2018 True West Awards: Jamie and Jacquie Jo Billings (SCRT)
John Moore Senior Arts Journalist Denver Center for the Performing Arts
2018 TRUE WEST AWARDS, Day 20 Two sisters triumphantly return to the stage and honor their mother side by side
The death of Brenda Billings will never define who her daughters are. But the life of Brenda Billings will always define who they have become. And this past summer, sisters Jamie and Jacquie Jo Billings channeled their grief into helping the Southern Colorado Repertory Theatre launch a new era in Trinidad.
Jacquie Jo Billings, left, and Jamie Billings. Photo by Cody Schuyler.
Brenda Billings, Co-Artistic Director of the Miners Alley Playhouse and President of The Denver Actors Fund, died in April 2016 after a brain hemorrhage while conducting auditions for her next musical. She was the daughter of P.K. Worley, a legendary figure with the Evergreen Players.
Though just in their mid-20s, Jamie and Jacquie Jo had already long established themselves in the local and national theatre communities. Jamie performed in the national touring production of Spring Awakening and went on to study direction in London – at her mother’s suggestion. Jacquie Jo had won a True West Award back in 2014 for her starring role in The Fantasticks. When Brenda died, they honored her by pushing through. Jamie came home and directed Little Shop of Horrors in her mother’s place. Jacquie Jo starred as Audrey.
But both young women were devastated by their loss, as were their siblings, Jessica and Brady. The extended family includes Billings’ brother, Tag – currently the drummer in the DCPA Cabaret’s production of Xanadu. He is married to area choreographer Alann Worley.
All of which made the announcement of Eli Carpenter’s appointment as the new artistic leader in Trinidad, which also made him the youngest Artistic Director of any established company in the state, all the more intriguing. For his inaugural 2018 season, Jacquie Jo would play the titular role of Eva Peron in Evita. Jamie would direct the acidic comedy God of Carnage. And the real-life sisters would play onstage sisters in the contemporary musical Fly By Night.
To accommodate Evita in a 100-seat Main Street storefront theatre, director Jimmy Bruenger had the story take place entirely within a tango bar in the heart of Buenos Aires on the night of Eva Peron’s death. Jacquie Jo essentially played an ordinary woman in a bar who takes on the persona of Eva in the telling of her story. “In this conceptualized version we discovered the story to be more intimate and focused on Eva’s own point of view,” Carpenter said.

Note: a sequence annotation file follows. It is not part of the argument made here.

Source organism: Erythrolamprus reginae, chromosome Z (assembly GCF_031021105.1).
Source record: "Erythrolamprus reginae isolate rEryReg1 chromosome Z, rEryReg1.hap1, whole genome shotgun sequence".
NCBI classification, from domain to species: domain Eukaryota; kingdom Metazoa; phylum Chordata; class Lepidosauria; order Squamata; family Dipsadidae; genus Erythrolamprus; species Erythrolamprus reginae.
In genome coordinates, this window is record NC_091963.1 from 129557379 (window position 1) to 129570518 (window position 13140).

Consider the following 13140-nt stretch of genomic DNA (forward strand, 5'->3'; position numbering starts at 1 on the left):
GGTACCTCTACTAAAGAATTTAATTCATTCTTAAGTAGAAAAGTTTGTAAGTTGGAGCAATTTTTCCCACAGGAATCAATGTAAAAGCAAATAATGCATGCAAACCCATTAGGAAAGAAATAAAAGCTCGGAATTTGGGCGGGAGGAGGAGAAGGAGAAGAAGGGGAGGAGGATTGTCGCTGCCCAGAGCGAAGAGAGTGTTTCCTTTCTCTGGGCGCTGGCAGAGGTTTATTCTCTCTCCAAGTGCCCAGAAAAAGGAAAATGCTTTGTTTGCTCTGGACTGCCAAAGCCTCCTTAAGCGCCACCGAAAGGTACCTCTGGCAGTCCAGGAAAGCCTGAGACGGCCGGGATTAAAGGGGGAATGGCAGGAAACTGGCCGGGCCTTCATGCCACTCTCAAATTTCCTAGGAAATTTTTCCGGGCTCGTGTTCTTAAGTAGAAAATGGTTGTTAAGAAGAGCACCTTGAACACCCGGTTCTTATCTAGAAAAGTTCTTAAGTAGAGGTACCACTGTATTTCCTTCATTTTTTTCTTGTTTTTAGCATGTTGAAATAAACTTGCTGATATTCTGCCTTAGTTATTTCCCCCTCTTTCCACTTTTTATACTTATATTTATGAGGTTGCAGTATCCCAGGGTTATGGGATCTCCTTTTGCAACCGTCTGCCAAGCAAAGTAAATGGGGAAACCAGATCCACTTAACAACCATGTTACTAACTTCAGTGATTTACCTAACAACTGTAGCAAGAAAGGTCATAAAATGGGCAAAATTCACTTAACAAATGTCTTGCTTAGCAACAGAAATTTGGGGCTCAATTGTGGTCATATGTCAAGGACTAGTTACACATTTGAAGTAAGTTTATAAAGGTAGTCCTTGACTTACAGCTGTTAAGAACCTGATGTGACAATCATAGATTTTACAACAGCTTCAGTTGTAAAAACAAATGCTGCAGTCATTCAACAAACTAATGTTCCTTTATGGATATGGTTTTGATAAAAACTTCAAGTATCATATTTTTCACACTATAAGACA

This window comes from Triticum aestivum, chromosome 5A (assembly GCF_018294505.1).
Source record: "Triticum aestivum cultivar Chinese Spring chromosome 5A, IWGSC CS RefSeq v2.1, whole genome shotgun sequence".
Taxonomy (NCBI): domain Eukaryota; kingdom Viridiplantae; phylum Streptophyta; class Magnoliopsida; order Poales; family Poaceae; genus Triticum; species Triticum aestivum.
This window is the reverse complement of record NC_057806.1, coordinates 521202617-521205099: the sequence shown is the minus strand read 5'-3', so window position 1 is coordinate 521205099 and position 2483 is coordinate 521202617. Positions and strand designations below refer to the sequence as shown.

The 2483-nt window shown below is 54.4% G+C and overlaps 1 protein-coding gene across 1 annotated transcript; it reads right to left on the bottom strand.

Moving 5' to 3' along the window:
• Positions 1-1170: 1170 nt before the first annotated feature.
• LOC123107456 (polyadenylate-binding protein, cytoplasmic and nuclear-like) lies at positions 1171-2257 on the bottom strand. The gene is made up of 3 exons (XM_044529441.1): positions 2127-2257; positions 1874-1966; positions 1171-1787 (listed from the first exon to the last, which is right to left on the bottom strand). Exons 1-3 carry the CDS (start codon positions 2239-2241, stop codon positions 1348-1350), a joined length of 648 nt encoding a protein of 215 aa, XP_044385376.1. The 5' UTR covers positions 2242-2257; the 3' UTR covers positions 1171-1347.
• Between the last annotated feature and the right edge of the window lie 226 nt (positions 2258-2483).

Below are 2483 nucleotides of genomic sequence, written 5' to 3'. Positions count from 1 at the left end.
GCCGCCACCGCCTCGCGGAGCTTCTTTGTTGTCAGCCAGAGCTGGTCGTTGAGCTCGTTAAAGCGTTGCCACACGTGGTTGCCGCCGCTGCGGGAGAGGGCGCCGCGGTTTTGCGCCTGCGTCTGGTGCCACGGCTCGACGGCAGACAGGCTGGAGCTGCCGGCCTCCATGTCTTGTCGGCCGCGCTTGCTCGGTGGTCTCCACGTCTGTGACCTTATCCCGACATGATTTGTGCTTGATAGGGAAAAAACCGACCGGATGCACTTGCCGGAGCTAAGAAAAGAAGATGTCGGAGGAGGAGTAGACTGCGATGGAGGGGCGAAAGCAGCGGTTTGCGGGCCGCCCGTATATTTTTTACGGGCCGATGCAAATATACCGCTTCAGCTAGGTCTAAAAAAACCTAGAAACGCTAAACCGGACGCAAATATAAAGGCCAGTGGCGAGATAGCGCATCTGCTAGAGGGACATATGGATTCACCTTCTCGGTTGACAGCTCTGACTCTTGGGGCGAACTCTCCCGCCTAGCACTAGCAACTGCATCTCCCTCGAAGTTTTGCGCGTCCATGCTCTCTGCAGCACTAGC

Jamie Billings in ‘Fly By Night.’ Photo by Cody Schuyler
Wrote Cynthia Berresse Ploski of The Chronicle-News: “The actors’ beautiful voices and outstanding performances combined to make this a beautiful, entertaining, thought-provoking and educational, Broadway caliber-musical.”
Fly By Night, meanwhile, hit much closer to home for anyone in the audience who knows the Billingses or of their family tragedy. It’s a melancholy rock fable about a humdrum New York sandwich maker whose life intersects with two newly transplanted sisters from South Dakota in 1965. One is an ambitious actor (Jacquie Jo); the other a mousy waitress (Jamie). The story follows a year in their complicated love triangle, culminating on the night of a massive blackout.
It’s a story about moving from light to dark and, hopefully, back to light again – which fairly sums up the Billings’ odyssey since their mother’s death. That the story builds to a life-and-death hospital vigil scene had to be far too close to real for anyone in the Billings family. But then again, the triumph of the sisters’ performances, and really their full summer of repertory theatre at the relatively safe distance of Trinidad 200 miles south of Denver, had to have been cathartic for them.
“The contradictions of life are really the beauty of life,” Carpenter said. “We will have experiences of great joy but also great sadness. And that sadness is not a flaw of life but a natural part of it.”
He was talking about the musical. But he could have been talking about the Billingses.
And even if most everyone who attended Southern Colorado Rep’s bounce-back season had no clue of the Billingses’ real story, they were the beneficiaries of having two of Colorado’s best artists performing and directing for them while the sisters nursed themselves if not back to life, then at least to a full theatrical life.
Trivia: In the 2014 New York premiere of Fly By Night, the more extroverted sister was played by Patti Murin, who spent much of 2017 in Denver originating the role of Princess Anna in Disney’s Frozen.
Critics Corner: “Without this summer’s superlative cast and adept direction by Jamie Billings, the Southern Colorado Repertory Theatre’s brilliant diamond of a comedy God of Carnage might have just been a lump of coal. After all, what is so funny about four people having a verbal slugfest for 90 minutes? Ah, but such depth, meaning and serious, social comment swims just below the surface of this entertaining, bubbling cauldron.” – Cynthia Berresse Ploski, The Chronicle-News
About The True West Awards: ’30 Days, 30 Bouquets’
The True West Awards, now in their 18th year, began as the Denver Post Ovation Awards in 2001. DCPA Senior Arts Journalist John Moore — along with additional voices from around the state — celebrate the entire local theatre community by recognizing 30 achievements from 2018 over 30 days, without categories or nominations. Moore was named one of the 12 most influential theater critics in the U.S. by American Theatre magazine in 2011. His daily coverage of the DCPA and the Colorado theatre community can be found at MyDenverCenter.Org
Members of the Southern Colorado Repertory Theatre are joined by members of the Billings and Schuyler families last summer in Trinidad. (Cody Schuyler is married to Jacquie Jo Billings.) Photo by John Moore.